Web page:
What counts and how, and who decides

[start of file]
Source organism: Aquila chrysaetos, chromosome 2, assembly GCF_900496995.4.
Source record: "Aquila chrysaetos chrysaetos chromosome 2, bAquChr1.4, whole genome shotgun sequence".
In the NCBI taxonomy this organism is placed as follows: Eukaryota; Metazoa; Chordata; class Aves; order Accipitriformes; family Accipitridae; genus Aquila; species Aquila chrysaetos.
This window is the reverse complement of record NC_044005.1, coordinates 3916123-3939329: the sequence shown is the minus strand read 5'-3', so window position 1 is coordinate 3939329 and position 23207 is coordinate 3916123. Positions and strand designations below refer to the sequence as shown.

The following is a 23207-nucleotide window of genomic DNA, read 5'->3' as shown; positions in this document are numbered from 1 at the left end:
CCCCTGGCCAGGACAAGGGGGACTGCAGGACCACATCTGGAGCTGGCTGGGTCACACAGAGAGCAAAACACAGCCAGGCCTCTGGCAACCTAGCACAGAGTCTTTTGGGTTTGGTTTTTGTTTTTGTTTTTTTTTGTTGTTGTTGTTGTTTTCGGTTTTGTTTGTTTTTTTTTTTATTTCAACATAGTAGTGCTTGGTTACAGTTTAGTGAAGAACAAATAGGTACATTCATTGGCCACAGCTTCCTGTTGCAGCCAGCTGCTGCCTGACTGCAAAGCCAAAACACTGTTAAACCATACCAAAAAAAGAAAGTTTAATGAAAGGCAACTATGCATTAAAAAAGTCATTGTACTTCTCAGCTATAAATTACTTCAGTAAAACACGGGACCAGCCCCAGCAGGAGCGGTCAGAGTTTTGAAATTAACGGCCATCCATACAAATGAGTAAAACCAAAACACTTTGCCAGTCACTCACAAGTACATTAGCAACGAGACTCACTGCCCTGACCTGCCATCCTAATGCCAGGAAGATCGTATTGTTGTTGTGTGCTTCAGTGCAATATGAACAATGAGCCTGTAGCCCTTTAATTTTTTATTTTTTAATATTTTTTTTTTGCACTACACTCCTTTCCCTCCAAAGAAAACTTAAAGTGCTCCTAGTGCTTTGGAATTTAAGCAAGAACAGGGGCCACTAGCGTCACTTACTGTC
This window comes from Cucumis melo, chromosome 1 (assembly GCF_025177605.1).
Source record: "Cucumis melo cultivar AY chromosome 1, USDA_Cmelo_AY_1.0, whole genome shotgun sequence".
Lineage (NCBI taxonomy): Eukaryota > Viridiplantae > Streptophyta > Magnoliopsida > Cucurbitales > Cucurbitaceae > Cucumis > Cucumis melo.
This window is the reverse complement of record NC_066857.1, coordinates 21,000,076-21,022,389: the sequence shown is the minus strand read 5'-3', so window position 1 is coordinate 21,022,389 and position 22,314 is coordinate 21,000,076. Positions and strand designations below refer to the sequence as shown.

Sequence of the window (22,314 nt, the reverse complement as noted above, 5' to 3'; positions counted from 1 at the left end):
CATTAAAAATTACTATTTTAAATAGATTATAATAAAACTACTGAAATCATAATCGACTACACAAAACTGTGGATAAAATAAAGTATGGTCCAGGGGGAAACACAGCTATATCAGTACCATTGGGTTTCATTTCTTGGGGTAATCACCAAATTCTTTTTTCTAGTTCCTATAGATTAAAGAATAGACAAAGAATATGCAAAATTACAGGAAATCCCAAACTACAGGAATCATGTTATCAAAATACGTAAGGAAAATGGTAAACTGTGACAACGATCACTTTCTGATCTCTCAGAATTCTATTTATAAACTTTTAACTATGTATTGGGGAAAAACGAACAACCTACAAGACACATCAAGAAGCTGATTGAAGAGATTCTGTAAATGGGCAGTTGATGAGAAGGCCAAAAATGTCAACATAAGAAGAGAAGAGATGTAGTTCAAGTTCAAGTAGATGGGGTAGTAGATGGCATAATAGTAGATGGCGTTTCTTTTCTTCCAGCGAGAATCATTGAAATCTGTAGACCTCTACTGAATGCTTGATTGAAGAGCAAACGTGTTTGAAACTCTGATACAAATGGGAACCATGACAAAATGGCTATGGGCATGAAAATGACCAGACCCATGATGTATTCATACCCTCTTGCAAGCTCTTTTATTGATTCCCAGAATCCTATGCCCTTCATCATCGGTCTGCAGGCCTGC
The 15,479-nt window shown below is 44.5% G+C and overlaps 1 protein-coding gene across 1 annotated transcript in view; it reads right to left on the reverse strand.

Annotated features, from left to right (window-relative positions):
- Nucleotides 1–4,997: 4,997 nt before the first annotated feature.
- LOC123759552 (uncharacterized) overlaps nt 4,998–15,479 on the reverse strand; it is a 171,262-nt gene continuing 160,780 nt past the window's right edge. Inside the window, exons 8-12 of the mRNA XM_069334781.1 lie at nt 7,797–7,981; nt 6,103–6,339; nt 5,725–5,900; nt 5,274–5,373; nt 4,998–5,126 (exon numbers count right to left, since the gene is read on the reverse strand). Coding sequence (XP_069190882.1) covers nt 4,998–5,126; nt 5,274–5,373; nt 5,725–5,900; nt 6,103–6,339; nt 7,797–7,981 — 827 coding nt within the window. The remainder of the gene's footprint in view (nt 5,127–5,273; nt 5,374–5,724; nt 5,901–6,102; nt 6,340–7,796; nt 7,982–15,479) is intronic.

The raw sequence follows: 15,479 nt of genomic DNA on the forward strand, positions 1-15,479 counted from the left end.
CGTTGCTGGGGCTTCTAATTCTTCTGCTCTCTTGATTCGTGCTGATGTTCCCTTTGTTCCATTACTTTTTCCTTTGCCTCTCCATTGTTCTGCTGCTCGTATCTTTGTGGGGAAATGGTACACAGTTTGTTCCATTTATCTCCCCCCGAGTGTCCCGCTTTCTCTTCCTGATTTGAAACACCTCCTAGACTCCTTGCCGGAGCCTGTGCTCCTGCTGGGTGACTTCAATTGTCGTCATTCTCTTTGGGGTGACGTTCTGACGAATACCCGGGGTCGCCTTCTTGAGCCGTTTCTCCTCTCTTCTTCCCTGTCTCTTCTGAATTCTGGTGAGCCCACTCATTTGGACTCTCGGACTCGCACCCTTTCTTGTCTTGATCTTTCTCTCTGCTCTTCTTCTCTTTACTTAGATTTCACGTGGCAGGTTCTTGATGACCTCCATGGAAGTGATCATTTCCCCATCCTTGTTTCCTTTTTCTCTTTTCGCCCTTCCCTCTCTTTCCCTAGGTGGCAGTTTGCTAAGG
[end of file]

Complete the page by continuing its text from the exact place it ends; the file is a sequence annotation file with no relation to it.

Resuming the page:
“ ‘Are you bipolar?’ My daughter was ten when she asked me. We were in her bed reading together before she went to sleep. It was something I knew I had to tell her one day, but I didn’t expect it to come out this soon, and in the moment she had taken me by surprise. I felt instantly awash in shame. By way of explanation, she said that her friend’s mother had googled me. Google. Fucking Google. For the first time I regret having written a memoir about my illness. She was a toddler when I wrote it. At the time, a handful of friends suggested that it was irresponsible of me; what would my daughter think when she was old enough to read it? Insulted by the question, I was cavalier in my response. Aren’t men allowed to write about their illnesses, their affairs, their acts of aggression and unkindness? Why are women held to a higher standard? Why is our mothering called into question when we reveal something unpleasant? All of my indignation fell away when my daughter looked up at me. I had told the world my story, only now I faced the only person for whom the truth mattered.” – Betsy Lerner, The Bridge Ladies

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